Planet has only until 2030 to stem catastrophic climate change, experts warn

‘Halve emissions or face catastrophe’: Landmark UN report warn the world has just 12 YEARS to halt global warming before the planet is plunged into extreme heat, drought, floods and poverty

-The dramatic report warned that the planet is currently heading to warm by 3C

-Keeping warming to less than 1.5C will require ‘unprecedented changes’

-This will include huge changes to power generation, industry and transport

-Use of coal needs to fall from around 38 per cent to ‘close to 0 per cent’ by 2050

-The report – backed by the UN – says the scale of the challenge is vast

A landmark report by the UN has warned that the world has just 12 years to halt global warming before the planet is plunged into extreme heat, drought, floods and poverty.

Planet has only until 2030 to stem catastrophic climate change, experts warn

Preventing an extra single degree of heat could make a life-or-death difference in the next few decades for multitudes of people, scientists found.

However, they provide little hope the world will rise to the challenge.

Overall, the Earth has to reduce the amount of CO2 produced each year by 45 per cent by 2030 – and reduce CO2 production to zero by 2050.

The dramatic report warned that the planet is currently heading to warm by 3C and keeping warming to less than 1.5C as laid out in the Paris agreement will require ‘rapid, far-reaching and unprecedented changes in all aspects of society’.

At 1.5C the proportion of the global population exposed to water stress could be 50% lower than at 2C, it notes. Food scarcity would be less of a problem and hundreds of millions fewer people, particularly in poor countries, would be at risk of climate-related poverty.

At 2C extremely hot days, such as those experienced in the northern hemisphere this summer, would become more severe and common, increasing heat-related deaths and causing more forest fires.

But the greatest difference would be to nature. Insects, which are vital for pollination of crops, and plants are almost twice as likely to lose half their habitat at 2C compared with 1.5C. Corals would be 99% lost at the higher of the two temperatures, but more than 10% have a chance of surviving if the lower target is reached.

Sea-level rise would affect 10 million more people by 2100 if the half-degree extra warming brought a forecast 10cm additional pressure on coastlines. The number affected would increase substantially in the following centuries due to locked-in ice melt.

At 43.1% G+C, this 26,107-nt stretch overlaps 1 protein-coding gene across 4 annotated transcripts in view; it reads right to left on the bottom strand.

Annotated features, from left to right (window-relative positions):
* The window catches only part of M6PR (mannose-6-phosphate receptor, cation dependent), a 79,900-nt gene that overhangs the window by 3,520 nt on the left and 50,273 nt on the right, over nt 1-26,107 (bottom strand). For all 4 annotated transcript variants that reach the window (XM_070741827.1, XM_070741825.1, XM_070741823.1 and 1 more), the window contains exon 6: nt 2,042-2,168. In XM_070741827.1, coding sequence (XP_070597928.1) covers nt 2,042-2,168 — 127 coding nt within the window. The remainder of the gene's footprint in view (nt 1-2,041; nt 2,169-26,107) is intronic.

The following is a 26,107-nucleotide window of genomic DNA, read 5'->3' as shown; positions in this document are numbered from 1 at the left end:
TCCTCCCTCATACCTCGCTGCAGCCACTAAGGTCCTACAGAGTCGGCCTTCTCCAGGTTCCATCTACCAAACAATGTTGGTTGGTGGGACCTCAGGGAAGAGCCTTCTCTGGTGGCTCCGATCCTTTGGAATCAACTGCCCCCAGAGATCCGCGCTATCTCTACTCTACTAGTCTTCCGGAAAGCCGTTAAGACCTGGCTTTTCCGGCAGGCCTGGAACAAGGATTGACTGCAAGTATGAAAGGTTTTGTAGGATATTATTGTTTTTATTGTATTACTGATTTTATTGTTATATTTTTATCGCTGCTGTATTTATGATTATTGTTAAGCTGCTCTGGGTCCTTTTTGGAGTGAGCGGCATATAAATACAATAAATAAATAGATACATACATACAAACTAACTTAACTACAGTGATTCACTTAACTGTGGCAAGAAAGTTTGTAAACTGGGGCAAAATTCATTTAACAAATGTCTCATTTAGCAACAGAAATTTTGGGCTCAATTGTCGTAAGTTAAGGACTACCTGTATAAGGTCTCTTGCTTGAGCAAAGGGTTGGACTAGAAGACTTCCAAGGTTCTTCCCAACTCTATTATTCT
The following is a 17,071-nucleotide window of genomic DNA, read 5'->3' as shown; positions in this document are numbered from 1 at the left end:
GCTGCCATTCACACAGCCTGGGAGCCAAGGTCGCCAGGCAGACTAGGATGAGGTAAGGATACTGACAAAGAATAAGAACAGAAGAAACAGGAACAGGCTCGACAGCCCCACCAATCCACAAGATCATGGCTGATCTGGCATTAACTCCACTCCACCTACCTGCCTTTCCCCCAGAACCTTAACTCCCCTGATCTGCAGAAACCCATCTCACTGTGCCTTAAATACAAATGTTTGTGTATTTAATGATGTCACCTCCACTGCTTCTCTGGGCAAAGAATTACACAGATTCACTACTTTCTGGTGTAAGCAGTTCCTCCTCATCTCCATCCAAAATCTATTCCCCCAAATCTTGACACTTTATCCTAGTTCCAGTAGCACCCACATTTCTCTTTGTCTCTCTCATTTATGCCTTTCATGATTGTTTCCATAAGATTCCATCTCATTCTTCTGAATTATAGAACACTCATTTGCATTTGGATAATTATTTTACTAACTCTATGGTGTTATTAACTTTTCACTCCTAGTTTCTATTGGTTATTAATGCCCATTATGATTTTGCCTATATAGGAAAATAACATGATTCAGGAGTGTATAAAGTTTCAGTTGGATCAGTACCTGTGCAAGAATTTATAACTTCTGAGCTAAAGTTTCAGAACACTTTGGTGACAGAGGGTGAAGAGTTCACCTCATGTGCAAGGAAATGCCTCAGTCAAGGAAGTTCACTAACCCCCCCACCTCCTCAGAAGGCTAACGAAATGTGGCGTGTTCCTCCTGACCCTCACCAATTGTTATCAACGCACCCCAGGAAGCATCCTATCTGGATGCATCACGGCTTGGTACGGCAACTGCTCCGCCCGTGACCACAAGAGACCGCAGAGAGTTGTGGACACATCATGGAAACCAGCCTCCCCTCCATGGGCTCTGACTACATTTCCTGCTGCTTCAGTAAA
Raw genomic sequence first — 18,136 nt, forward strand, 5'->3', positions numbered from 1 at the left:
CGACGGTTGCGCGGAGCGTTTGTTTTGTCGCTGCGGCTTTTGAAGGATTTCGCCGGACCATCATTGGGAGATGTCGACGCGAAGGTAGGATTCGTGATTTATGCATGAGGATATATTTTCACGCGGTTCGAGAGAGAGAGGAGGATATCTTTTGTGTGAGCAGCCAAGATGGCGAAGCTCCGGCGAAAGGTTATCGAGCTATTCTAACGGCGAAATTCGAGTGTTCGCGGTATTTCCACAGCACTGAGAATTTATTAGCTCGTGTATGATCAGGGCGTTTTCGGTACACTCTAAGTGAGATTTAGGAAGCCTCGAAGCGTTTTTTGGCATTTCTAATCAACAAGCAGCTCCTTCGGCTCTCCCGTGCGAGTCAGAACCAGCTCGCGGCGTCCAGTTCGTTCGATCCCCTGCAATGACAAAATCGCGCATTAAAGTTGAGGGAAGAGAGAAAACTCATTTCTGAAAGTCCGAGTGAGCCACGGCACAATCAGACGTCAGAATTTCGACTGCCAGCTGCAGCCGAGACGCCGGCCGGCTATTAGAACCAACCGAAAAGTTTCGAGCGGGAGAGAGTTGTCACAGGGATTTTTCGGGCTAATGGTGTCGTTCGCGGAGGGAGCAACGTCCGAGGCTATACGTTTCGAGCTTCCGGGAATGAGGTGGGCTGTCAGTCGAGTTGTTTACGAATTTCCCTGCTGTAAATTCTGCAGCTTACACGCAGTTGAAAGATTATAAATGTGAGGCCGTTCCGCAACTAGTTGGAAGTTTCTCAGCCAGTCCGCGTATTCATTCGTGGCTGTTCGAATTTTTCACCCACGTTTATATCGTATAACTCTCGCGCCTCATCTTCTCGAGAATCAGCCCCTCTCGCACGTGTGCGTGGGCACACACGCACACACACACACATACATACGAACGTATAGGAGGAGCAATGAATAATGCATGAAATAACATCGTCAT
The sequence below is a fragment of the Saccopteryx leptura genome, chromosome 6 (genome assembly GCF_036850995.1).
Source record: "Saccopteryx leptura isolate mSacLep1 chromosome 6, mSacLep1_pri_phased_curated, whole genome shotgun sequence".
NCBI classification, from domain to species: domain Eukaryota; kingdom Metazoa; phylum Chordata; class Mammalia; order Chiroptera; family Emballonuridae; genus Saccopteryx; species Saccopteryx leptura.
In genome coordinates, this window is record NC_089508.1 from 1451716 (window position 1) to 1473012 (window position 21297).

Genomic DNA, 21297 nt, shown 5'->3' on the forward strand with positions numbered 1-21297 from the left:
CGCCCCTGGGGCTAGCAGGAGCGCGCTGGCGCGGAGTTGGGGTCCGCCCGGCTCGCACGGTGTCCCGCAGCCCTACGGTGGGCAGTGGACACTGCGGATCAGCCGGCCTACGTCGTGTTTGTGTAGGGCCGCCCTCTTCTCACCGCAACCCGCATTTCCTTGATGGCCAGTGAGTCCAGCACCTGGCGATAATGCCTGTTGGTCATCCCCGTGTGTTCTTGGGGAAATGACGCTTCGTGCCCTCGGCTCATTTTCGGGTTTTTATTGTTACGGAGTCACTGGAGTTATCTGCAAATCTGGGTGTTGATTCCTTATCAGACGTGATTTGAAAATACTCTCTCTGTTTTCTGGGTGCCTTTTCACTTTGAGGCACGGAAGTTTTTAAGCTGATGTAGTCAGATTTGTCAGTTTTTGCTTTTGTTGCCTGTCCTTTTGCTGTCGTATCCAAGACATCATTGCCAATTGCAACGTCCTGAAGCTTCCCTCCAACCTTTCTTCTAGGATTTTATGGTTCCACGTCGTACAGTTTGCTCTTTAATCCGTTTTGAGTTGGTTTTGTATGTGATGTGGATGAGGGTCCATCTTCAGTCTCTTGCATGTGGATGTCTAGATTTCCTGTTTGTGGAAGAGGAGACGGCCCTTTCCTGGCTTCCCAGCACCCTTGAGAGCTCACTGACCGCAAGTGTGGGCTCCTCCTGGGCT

Oceans are already suffering from elevated acidity and lower levels of oxygen as a result of climate change. One model shows marine fisheries would lose 3m tonnes at 2C, twice the decline at 1.5C.

Sea ice-free summers in the Arctic, which is warming two to three times fast than the world average, would come once every 100 years at 1.5C, but every 10 years with half a degree more of global warming.

Time and carbon budgets are running out. By mid-century, a shift to the lower goal would require a supercharged roll-back of emissions sources that have built up over the past 250 years.

The IPCC maps out four pathways to achieve 1.5C, with different combinations of land use and technological change. Reforestation is essential to all of them as are shifts to electric transport systems and greater adoption of carbon capture technology.

Carbon pollution would have to be cut by 45% by 2030 – compared with a 20% cut under the 2C pathway – and come down to zero by 2050, compared with 2075 for 2C. This would require carbon prices that are three to four times higher than for a 2C target. But the costs of doing nothing would be far higher.

“We have presented governments with pretty hard choices. We have pointed out the enormous benefits of keeping to 1.5C, and also the unprecedented shift in energy systems and transport that would be needed to achieve that,” said Jim Skea, a co-chair of the working group on mitigation. “We show it can be done within laws of physics and chemistry. Then the final tick box is political will. We cannot answer that. Only our audience can – and that is the governments that receive it.”

He said the main finding of his group was the need for urgency. Although unexpectedly good progress has been made in the adoption of renewable energy, deforestation for agriculture was turning a natural carbon sink into a source of emissions. Carbon capture and storage projects, which are essential for reducing emissions in the concrete and waste disposal industries, have also ground to a halt.

Reversing these trends is essential if the world has any chance of reaching 1.5C without relying on the untried technology of solar radiation modification and other forms of geo-engineering, which the IPCC says may not work and could have negative consequences.

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